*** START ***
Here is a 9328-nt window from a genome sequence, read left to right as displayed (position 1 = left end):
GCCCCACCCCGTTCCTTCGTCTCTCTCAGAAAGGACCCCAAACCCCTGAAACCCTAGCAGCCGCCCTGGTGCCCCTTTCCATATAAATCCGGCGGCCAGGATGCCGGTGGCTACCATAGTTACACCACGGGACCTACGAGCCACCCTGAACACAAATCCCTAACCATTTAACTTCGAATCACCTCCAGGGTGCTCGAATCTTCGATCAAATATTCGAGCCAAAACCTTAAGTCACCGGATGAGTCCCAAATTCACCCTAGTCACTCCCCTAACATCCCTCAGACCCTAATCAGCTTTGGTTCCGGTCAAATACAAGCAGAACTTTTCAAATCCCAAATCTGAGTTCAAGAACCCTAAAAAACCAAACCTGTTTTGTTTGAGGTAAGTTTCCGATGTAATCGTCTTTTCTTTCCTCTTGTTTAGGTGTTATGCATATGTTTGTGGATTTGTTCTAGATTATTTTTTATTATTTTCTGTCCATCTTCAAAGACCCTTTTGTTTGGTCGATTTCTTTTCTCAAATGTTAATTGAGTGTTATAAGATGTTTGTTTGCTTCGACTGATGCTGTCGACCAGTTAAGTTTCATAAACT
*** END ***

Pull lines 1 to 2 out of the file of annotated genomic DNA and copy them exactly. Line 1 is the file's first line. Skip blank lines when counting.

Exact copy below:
Here is a 9328-nt window from a genome sequence, read left to right as displayed (position 1 = left end):
GCCCCACCCCGTTCCTTCGTCTCTCTCAGAAAGGACCCCAAACCCCTGAAACCCTAGCAGCCGCCCTGGTGCCCCTTTCCATATAAATCCGGCGGCCAGGATGCCGGTGGCTACCATAGTTACACCACGGGACCTACGAGCCACCCTGAACACAAATCCCTAACCATTTAACTTCGAATCACCTCCAGGGTGCTCGAATCTTCGATCAAATATTCGAGCCAAAACCTTAAGTCACCGGATGAGTCCCAAATTCACCCTAGTCACTCCCCTAACATCCCTCAGACCCTAATCAGCTTTGGTTCCGGTCAAATACAAGCAGAACTTTTCAAATCCCAAATCTGAGTTCAAGAACCCTAAAAAACCAAACCTGTTTTGTTTGAGGTAAGTTTCCGATGTAATCGTCTTTTCTTTCCTCTTGTTTAGGTGTTATGCATATGTTTGTGGATTTGTTCTAGATTATTTTTTATTATTTTCTGTCCATCTTCAAAGACCCTTTTGTTTGGTCGATTTCTTTTCTCAAATGTTAATTGAGTGTTATAAGATGTTTGTTTGCTTCGACTGATGCTGTCGACCAGTTAAGTTTCATAAACT